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Metaphysical meaning of Bethesda (mbd)

Metaphysical meaning of Bethesda (mbd)
Bethesda, be-thes'-då (Heb.)--house of mercy; house of benignity; house of loving-kindness; house of healing.

A pool in Jerusalem, by the sheep gate (John 5:2); it had five porches, which sheltered constantly a multitude of sick folk who expected to receive benefit from the healing virtue that was believed to exist in the waters of this pool at certain periods.

Meta. The point in consciousness where we feel the flow of the cleansing life of Spirit. This "pool," or place in consciousness, is formed by the realization that our life is being constantly purified, healed, and made new by the activity of mind. Physically this is expressed in the purification and upbuilding wrought in the blood when it comes in contact with the oxygen in the lungs. The ebb and flow of the waters of the pool are constantly going on, and when mind is active all the depleted blood corpuscles are purified and renewed.

Sheep represent the natural, innocent expression of spiritual life, and the "sheep gate" is the channel through which this life flows into the organism.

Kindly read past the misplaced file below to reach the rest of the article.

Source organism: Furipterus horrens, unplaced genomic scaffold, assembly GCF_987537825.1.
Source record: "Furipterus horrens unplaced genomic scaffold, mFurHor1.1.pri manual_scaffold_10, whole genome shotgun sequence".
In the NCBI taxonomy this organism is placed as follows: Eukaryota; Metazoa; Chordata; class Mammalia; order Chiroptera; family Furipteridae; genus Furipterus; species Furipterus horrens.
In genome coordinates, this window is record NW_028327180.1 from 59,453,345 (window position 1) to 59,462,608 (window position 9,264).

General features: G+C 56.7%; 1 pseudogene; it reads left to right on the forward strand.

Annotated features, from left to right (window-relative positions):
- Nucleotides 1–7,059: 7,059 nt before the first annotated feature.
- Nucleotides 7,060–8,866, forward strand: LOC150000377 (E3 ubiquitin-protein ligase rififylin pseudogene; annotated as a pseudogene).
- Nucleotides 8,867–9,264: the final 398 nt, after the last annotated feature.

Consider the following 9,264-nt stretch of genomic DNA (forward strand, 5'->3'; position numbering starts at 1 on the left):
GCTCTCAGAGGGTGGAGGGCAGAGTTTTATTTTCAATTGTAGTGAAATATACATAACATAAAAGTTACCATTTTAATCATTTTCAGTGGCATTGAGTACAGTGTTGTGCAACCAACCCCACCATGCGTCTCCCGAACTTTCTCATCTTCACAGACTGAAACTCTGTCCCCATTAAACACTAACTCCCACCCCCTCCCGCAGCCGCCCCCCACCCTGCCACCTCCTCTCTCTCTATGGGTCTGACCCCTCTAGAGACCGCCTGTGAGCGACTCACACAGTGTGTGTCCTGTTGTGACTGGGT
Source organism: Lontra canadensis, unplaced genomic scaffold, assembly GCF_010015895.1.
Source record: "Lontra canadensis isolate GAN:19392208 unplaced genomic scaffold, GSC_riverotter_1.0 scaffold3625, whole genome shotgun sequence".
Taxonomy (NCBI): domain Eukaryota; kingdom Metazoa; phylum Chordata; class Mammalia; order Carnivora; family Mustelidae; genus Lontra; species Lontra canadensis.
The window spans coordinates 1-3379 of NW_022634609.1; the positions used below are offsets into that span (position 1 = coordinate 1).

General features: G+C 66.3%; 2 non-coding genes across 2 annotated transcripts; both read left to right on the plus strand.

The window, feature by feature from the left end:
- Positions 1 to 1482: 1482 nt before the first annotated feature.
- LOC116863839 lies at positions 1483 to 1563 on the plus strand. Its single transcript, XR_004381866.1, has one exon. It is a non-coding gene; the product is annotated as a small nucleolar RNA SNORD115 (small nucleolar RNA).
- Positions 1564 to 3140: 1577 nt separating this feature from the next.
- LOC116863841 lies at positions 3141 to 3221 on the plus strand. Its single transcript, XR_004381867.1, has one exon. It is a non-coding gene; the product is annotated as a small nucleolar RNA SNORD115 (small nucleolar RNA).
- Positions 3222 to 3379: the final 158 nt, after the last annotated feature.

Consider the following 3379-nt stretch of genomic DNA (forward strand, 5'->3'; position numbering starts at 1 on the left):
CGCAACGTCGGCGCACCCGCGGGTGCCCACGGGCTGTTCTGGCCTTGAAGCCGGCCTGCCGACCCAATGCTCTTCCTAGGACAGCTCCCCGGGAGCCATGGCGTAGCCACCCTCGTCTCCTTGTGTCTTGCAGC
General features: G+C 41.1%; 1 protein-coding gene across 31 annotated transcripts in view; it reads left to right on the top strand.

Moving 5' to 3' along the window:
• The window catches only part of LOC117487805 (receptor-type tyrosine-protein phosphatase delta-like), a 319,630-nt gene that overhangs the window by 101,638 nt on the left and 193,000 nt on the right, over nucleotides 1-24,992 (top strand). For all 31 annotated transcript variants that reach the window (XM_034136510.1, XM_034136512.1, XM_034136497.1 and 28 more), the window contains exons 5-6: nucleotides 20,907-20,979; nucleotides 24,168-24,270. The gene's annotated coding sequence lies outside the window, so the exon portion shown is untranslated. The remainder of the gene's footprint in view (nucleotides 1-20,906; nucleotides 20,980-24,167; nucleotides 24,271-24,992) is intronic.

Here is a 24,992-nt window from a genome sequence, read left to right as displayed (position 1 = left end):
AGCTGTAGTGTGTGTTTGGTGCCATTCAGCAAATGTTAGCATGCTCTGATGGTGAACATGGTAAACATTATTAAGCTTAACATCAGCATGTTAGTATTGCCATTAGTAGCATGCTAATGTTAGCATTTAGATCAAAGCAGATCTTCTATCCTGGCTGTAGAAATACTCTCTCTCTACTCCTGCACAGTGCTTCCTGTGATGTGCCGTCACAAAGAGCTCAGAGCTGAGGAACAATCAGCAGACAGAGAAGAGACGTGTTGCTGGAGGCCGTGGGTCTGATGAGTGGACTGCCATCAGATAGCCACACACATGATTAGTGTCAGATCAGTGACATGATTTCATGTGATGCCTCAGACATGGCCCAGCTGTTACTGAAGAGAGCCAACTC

The "five porches" represent the five-sense limitation, which does not realize the power of Spirit. The porches are filled with the multitude of those who are sick, blind, halt, and withered, or with unregenerate thoughts.

"When the water is troubled" typifies the dependence of unawakened man upon certain slow, natural healing processes, which he calls the work of nature. At this stage of man's unfoldment, the "multitude" of weak, sick, infirm thoughts and conditions within him have not received the swift healing power of spiritual I AM.

The healing of the man at the pool represents the power of the I AM (typified by Jesus) to restore the equilibrium of the organism through the activity of spiritual ideas in consciousness, independently of the healing methods utilized by the sense man. The true spiritual healing method is the word of authority, as spoken by Jesus, which must be set into activity. Through the power of the word, the "infirmity" gives place to perfect equalization and strength.

Preceding Entry: Beth-emek
Following Entry: Beth-ezel